Also read: 

Private Employee Questions Taxable Health Facilities

Private Employee Revises Petition on Taxable Health Facilities  

Article 4 paragraph (1) letter a of the HPP Law reads, “The object of tax shall be income, which is any additional economic capacity received or obtained by the Taxpayer, whether originating from Indonesia or outside Indonesia, which can be used for consumption or to increase the wealth of the Taxpayer in question, in any name and form, including: a. reimbursement or compensation in connection with work or services received or obtained including salaries, wages, allowances, honoraria, commissions, bonuses, gratuities, pensions, or compensation in other forms including benefit in kind and/or benefit, unless otherwise specified in this Law.”

At the preliminary hearing on Monday, July 10, the Petitioner said health facilities and medical expenses have been insured by the company. Previously, they had been the responsibility of the company and employees did not pay any tax for it and had not been categorized as a taxable object.

He asserted that paying for such tax would put a burden on his finances. He also said that health facilities and medical expenses are an employee’s right, but now are taxable.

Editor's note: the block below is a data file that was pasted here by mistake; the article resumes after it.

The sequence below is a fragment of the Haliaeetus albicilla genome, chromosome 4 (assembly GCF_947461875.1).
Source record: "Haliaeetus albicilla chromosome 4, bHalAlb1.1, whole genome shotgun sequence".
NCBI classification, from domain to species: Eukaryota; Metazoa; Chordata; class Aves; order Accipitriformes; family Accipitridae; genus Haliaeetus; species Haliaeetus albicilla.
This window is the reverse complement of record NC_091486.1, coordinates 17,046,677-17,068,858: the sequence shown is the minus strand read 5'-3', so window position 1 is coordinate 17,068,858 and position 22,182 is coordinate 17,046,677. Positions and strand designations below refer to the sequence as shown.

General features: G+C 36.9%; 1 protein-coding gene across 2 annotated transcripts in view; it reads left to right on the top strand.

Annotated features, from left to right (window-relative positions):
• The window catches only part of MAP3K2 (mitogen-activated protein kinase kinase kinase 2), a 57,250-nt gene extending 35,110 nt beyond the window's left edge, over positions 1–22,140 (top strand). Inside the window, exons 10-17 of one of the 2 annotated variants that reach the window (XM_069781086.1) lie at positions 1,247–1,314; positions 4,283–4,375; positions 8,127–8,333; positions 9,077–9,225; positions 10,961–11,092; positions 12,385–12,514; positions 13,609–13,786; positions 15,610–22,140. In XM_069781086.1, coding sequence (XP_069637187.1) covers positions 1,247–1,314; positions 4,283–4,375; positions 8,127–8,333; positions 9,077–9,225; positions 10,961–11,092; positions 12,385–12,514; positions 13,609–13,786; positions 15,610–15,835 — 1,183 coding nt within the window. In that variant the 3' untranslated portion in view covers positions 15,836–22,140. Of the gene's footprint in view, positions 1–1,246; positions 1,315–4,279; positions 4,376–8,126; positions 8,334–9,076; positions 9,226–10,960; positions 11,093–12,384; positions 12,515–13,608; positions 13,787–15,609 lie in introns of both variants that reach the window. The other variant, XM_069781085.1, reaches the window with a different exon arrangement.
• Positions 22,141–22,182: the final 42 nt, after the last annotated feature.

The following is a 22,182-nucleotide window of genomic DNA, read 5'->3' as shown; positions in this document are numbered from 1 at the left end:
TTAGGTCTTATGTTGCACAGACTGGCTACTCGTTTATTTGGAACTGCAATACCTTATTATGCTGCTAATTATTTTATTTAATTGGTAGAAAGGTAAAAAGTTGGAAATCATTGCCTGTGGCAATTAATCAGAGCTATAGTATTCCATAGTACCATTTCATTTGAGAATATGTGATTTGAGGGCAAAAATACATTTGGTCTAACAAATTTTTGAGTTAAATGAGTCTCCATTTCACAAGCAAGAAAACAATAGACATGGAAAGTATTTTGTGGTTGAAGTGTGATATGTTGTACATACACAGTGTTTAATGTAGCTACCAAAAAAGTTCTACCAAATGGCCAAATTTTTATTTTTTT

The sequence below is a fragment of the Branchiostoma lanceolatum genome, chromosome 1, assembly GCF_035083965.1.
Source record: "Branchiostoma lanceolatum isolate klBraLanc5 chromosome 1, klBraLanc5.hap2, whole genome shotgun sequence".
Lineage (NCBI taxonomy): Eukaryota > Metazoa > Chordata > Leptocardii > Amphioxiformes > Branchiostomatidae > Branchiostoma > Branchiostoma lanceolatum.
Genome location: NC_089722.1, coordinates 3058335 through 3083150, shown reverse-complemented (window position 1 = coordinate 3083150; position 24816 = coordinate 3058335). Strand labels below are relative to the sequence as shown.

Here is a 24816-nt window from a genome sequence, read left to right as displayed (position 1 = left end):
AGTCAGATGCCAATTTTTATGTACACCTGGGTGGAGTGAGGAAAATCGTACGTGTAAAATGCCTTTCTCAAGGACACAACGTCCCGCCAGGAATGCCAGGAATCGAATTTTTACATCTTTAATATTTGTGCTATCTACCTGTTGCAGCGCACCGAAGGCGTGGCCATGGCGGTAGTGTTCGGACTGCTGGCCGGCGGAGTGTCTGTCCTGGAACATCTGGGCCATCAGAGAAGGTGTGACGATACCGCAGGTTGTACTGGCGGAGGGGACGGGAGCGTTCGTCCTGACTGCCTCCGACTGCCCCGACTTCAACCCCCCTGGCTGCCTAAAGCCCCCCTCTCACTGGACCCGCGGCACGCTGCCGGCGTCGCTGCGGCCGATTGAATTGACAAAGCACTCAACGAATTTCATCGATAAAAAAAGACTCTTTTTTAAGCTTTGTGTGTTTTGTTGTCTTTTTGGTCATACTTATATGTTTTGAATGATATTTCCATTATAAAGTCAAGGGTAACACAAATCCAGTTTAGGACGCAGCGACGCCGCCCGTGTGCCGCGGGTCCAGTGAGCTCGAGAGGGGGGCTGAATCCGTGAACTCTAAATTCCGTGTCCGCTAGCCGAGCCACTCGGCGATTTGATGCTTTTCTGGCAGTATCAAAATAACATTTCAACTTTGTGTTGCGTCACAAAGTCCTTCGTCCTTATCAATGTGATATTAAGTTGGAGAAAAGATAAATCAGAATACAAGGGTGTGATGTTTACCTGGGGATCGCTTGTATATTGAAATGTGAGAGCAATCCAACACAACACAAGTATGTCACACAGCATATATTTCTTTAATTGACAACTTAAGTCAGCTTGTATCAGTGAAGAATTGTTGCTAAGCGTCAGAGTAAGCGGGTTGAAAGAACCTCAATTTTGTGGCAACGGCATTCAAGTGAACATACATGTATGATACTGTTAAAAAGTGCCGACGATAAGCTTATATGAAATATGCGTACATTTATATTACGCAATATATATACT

“The issue is that it was not a taxable object, but now is. Please imagine, Your Honors, for example my salary is two million, then it is cut for health facilities and medical expenses. This cut would harm me, as it might cut my salary from two million to just one million. It is ironic and takes away the rights of employees,” he explained.

The Petitioner questioned why health facilities and medical expenses are objects of income tax. “We know what the objects of income tax are. There is no connection to health facilities and medical expenses. I don’t understand why the Government made health facilities [and medical expenses] taxable,” he stressed.  

Author       : Utami Argawati
Editor        : Nur R.
PR            : Fitri Y.
Translator  : Tahlitha Laela/Yuniar Widiastuti (NL)

Disclaimer: The original version of the news is in Indonesian. In case of any differences between the English and the Indonesian versions, the Indonesian version will prevail.


Tuesday, September 19, 2023 | 14:43 WIB 191